Saturday, July 16, 2011

Murdoch's power has been broken. Could Cameron's be next?

For the past thirty years, the British political establishment has been in thrall to Rupert Murdoch - the 24th member of Tony Blair's Cabinet as he was once dubbed.

In the course of that period, his media empire has variously decided the outcome of elections, dictated the membership of Cabinets, shaped policies on a wide range of issues and even influenced whether or not the country went to war.

But this Wednesday, the worm finally turned as the Australian media tycoon's bid to buy 100pc of BSkyB was swept away in the storm that has engulfed him in the wake of the phone-hacking scandal.

It was as if three decades of pent-up resentment had suddenly been unleashed in a torrent , as the politicians who have been forced to kow-tow to Murdoch all that time finally broke free of his yoke.

There is a certain historical irony in the fact that it was the dear old House of Commons which finally delivered the coup-de-grace to Murdoch's dreams of further media expansion.

For those of us with long memories, it seemed a fitting reward for the way in which he conned Parliament into agreeing to his takeover of The Times and the Sunday Times in 1981 by giving 'editorial guarantees' he had no intention of keeping.

These undertakings enabled the then Trade and Industry Secretary John Biffen to sidestep a reference to the then Monopolies Commission.

Within a year, Murdoch had broken every single one of them, including sacking the Times' editor and transferring the two titles into a different part of his business.

I will give two small examples from the recent past of how the influence of his empire has distorted the political life of the nation.

In 2009, the now former News International chief executive Rebekah Brooks let it be known that David Cameron's Tories would not get their support at the ensuing general election unless Dominic Grieve was replaced as Shadow Home Secretary. He duly was.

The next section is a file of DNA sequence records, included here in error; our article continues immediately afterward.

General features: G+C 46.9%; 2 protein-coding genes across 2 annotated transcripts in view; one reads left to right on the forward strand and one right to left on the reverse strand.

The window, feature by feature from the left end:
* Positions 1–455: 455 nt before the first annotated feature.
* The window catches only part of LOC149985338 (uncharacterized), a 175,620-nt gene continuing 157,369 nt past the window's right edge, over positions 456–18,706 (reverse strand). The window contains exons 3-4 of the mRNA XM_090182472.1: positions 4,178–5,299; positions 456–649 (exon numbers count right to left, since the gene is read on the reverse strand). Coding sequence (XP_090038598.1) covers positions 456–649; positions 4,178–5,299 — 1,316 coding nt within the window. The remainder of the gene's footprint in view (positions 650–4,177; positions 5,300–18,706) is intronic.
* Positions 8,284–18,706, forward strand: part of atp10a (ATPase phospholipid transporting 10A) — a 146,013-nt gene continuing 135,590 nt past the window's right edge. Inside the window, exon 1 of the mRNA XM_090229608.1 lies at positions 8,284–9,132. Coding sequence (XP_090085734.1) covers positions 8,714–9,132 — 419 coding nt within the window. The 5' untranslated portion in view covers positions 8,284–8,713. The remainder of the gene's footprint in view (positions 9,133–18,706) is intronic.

Then, last year, James Murdoch made it clear he wanted the Labour government's plans for regional news consortia scrapped. When the Coalition came in, they duly were.

These, however, are relatively trivial examples compared with, for instance, his papers' routine character assassination of certain party leaders and consultations with Tony Blair in the days prior to the invasion of Iraq.

But if Murdoch was undoubtedly the biggest loser of the week, it's not been a great seven days for Mr Cameron either.

Because it was not the Prime Minister who finally led the fightback against the Murdoch empire, but the man who wants his job - Labour leader Ed Miliband.

Mr Miliband undoubtedly took a gamble by calling a vote on the BSKyB bid – but within 48 hours every other party had followed his lead.

His reading of the public mood in this crisis has been consistently ahead of the curve and, for now at any rate, he has drawn a line under the troubles that had beset his leadership earlier in the summer.

Deputy Prime Minister Nick Clegg, too, ends the week with his position enhanced, again at Mr Cameron's expense.

It was his threat to vote with Labour on Wednesday that forced the Prime Minister into his U-turn on the BSkyB deal, potentially altering the balance of power within the Coalition in the process.

Mr Clegg has also pointedly disassociated himself with the shadow of Andy Coulson's appointment as Downing Street's director of communications that continues to hang over Mr Cameron.

"It was his appointment and his appointment alone. We did discuss it... it was something that we didn’t see eye to eye on," he said.

This is where the phone-hacking scandal starts to play into the much bigger and wider issue of the Coalition's ultimate survival.

Some Lib Dems have started to speculate that Mr Cameron may emerge from the scandal so badly damaged that they could actually bring him down.